Wilkinson said that state and participating county bar associations are distributing thousands of "Reporting Child Abuse" brochures as part of the education campaign. To receive a free copy of the brochure by mail, contact the Pennsylvania Bar Association toll-free at 1-888-799-4557. The brochure also is available at no cost on the association's website at www.pabar.org.

The public education campaign is being waged under the direction of the Pennsylvania Bar Association Community and Public Relations Committee with assistance and support from the PBA Children's Rights Committee and the Pennsylvania Department of Public Welfare. The campaign is funded by the Pennsylvania Bar Association and a grant from the Pennsylvania Bar Trust Fund.

Joining Wilkinson and Mackereth at the news conference were Bruce R. Beemer, chief of staff, Pennsylvania Office of Attorney General; Jason P. Kutulakis, Abom and Kutulakis LLLP, Carlisle, member, PBA Children's Rights Committee, and founder, ChildFirst PA; Sandra E. Moore, administrator, Office of Children and Families in the Courts, Administrative Office of Pennsylvania Courts; J. Marie Webb of Pittsburgh, chair, Pennsylvania Bar Association Community and Public Relations Committee; Lars H. Anderson of Kingston, vice chair, Pennsylvania Bar Association Community and Public Relations Committee; Robert H. Davis, Jr. of Harrisburg, member, Pennsylvania Bar Association Community and Public Relations Committee.

Local bar associations participating in the campaign include the Allegheny County Bar Association, Bar Association of Lehigh County, Beaver County Bar Association, Berks County Bar Association, Blair County Bar Association, Bradford County Bar Association, Butler County Bar Association, Carbon County Bar Association, Centre County Bar Association, Chester County Bar Association, Clarion County Bar Association, Columbia-Montour County Bar Asssociation, Cumberland County Bar Association, Dauphin County Bar Association, Delaware County Bar Association, Erie County Bar Association, Fayette County Bar Association, Franklin County Bar Association, Indiana County Bar Association, Lancaster Bar Association, Lawrence County Bar Association, Lebanon County Bar Association, Lycoming Law Association, Mercer County Bar Association, Monroe County Bar Association, Montgomery Bar Association, Northampton County Bar Association, Northumberland County Bar Association, Philadelphia Bar Association, Schuylkill County Bar Association, Union/Snyder County Bar Association, Venango County Bar Association, Washington County Bar Association, Westmoreland Bar Association, Wilkes-Barre Law and Library Association and York County Bar Association.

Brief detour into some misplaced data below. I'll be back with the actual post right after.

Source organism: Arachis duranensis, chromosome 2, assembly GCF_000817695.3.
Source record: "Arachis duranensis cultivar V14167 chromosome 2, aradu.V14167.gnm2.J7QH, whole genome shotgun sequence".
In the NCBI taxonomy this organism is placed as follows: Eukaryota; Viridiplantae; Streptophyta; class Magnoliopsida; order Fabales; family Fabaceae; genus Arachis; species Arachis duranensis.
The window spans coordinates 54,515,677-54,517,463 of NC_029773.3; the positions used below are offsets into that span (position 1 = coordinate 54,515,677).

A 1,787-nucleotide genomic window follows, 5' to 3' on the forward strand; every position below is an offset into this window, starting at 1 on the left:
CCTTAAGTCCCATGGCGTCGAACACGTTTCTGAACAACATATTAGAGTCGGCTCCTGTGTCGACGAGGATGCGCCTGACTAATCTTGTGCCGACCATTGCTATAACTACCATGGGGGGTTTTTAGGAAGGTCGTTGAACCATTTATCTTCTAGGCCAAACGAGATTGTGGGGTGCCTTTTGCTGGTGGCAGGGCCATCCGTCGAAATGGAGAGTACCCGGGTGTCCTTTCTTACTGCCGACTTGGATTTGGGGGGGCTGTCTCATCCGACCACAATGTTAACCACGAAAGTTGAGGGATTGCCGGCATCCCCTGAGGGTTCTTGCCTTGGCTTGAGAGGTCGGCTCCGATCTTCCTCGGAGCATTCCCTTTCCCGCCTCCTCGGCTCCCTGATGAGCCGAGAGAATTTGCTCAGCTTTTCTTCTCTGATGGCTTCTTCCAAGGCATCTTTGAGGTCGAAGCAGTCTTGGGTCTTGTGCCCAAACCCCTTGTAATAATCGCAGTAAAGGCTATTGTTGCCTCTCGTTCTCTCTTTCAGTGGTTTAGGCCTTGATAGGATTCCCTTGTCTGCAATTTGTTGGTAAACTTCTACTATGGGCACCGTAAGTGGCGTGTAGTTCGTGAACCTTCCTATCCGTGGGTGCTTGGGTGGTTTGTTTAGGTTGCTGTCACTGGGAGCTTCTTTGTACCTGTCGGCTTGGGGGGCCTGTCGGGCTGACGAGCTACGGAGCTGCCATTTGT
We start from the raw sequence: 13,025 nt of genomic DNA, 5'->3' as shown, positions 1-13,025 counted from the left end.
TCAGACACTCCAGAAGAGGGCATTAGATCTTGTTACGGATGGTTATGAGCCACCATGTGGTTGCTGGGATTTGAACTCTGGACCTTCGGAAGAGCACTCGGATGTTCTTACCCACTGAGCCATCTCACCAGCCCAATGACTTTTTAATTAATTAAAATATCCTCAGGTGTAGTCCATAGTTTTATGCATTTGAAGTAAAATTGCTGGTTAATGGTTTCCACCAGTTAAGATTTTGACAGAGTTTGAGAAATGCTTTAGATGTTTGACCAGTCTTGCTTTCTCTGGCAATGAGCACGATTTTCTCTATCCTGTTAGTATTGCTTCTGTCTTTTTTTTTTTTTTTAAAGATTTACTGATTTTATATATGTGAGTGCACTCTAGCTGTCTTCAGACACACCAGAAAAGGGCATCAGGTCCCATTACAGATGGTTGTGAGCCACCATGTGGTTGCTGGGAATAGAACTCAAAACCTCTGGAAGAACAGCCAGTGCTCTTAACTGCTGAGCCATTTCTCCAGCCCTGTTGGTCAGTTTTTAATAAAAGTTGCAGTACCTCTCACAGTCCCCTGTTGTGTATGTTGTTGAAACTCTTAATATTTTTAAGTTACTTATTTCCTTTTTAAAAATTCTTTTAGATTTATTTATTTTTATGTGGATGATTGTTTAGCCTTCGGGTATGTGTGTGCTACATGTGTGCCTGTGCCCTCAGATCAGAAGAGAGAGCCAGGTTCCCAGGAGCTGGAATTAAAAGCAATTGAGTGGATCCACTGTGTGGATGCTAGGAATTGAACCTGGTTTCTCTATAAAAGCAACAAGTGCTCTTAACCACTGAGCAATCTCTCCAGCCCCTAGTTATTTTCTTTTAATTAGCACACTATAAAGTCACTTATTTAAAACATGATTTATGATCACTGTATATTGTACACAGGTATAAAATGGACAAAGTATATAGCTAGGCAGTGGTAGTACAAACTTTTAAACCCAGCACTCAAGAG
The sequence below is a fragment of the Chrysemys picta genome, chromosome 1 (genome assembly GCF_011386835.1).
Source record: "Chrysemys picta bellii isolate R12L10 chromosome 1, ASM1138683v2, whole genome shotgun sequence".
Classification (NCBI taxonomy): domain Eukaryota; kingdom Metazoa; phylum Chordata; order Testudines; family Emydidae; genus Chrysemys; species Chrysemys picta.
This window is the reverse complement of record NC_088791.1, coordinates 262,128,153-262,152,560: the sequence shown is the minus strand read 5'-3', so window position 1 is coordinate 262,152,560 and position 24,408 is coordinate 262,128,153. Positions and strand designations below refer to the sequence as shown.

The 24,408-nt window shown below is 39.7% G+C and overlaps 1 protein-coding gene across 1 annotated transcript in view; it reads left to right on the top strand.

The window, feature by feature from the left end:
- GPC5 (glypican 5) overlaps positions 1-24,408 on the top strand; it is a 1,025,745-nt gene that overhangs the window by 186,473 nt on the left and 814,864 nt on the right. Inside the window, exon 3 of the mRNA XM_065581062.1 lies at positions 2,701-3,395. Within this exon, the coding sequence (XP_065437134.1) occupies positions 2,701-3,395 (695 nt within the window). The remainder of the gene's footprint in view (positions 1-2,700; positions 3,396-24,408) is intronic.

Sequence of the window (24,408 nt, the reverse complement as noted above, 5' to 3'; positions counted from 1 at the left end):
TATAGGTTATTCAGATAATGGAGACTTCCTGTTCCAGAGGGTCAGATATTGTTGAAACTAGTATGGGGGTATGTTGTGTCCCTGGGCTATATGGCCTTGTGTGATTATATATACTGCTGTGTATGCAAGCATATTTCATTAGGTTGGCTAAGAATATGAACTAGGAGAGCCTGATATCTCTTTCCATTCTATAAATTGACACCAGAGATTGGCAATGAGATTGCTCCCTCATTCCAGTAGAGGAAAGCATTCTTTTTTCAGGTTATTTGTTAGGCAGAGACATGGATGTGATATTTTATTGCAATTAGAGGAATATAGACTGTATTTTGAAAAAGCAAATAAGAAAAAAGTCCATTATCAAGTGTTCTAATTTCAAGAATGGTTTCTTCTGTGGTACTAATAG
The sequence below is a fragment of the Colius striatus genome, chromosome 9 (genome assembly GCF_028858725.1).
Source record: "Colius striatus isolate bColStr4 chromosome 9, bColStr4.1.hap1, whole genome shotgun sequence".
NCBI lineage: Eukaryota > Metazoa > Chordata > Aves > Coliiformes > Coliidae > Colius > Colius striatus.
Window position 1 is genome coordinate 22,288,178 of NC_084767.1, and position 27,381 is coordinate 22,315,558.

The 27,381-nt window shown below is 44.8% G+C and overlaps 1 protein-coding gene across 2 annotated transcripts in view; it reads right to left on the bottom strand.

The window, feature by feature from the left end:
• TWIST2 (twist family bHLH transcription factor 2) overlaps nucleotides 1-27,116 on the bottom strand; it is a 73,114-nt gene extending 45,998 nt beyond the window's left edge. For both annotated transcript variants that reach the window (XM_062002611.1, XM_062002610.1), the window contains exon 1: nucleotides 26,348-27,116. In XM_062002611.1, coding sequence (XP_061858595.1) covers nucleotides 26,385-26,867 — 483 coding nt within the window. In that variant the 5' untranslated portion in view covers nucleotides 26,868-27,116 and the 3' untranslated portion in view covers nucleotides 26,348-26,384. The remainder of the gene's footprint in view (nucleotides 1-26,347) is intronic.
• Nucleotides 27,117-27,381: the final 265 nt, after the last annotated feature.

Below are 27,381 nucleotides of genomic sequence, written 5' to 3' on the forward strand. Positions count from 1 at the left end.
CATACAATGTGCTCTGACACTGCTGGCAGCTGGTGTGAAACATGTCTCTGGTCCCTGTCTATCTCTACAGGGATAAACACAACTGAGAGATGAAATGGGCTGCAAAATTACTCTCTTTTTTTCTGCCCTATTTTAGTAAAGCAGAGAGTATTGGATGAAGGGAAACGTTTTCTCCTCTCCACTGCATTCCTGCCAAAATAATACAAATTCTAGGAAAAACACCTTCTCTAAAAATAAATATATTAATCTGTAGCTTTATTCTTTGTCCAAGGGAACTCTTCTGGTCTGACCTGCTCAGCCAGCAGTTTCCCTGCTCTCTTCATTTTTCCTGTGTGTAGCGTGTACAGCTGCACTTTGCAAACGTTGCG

Founded in 1895, the Pennsylvania Bar Association strives to promote justice, professional excellence and respect for the law; improve public understanding of the legal system; facilitate access to legal services; and serve the 28,000 lawyers who are members of the association.




 


Paid Law Firm Advertising